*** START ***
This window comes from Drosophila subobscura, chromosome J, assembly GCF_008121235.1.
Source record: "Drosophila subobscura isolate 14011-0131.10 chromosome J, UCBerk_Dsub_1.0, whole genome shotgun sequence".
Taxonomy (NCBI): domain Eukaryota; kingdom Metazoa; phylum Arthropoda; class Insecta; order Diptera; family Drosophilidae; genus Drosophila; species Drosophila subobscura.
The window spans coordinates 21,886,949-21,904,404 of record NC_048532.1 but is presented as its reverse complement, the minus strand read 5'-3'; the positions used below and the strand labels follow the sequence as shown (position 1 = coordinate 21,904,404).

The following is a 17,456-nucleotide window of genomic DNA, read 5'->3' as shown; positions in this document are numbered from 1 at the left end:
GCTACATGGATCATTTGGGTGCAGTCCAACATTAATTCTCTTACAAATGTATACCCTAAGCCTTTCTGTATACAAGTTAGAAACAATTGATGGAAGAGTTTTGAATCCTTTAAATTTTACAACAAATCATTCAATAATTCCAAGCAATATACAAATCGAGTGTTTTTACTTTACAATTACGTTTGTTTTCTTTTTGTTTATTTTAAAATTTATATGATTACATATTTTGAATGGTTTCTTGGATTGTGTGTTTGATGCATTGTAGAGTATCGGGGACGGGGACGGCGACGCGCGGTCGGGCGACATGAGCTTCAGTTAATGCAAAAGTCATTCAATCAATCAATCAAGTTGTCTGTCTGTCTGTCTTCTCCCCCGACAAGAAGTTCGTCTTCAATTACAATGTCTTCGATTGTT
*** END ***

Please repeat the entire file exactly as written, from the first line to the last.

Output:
This window comes from Drosophila subobscura, chromosome J, assembly GCF_008121235.1.
Source record: "Drosophila subobscura isolate 14011-0131.10 chromosome J, UCBerk_Dsub_1.0, whole genome shotgun sequence".
Taxonomy (NCBI): domain Eukaryota; kingdom Metazoa; phylum Arthropoda; class Insecta; order Diptera; family Drosophilidae; genus Drosophila; species Drosophila subobscura.
The window spans coordinates 21,886,949-21,904,404 of record NC_048532.1 but is presented as its reverse complement, the minus strand read 5'-3'; the positions used below and the strand labels follow the sequence as shown (position 1 = coordinate 21,904,404).

The following is a 17,456-nucleotide window of genomic DNA, read 5'->3' as shown; positions in this document are numbered from 1 at the left end:
GCTACATGGATCATTTGGGTGCAGTCCAACATTAATTCTCTTACAAATGTATACCCTAAGCCTTTCTGTATACAAGTTAGAAACAATTGATGGAAGAGTTTTGAATCCTTTAAATTTTACAACAAATCATTCAATAATTCCAAGCAATATACAAATCGAGTGTTTTTACTTTACAATTACGTTTGTTTTCTTTTTGTTTATTTTAAAATTTATATGATTACATATTTTGAATGGTTTCTTGGATTGTGTGTTTGATGCATTGTAGAGTATCGGGGACGGGGACGGCGACGCGCGGTCGGGCGACATGAGCTTCAGTTAATGCAAAAGTCATTCAATCAATCAATCAAGTTGTCTGTCTGTCTGTCTTCTCCCCCGACAAGAAGTTCGTCTTCAATTACAATGTCTTCGATTGTT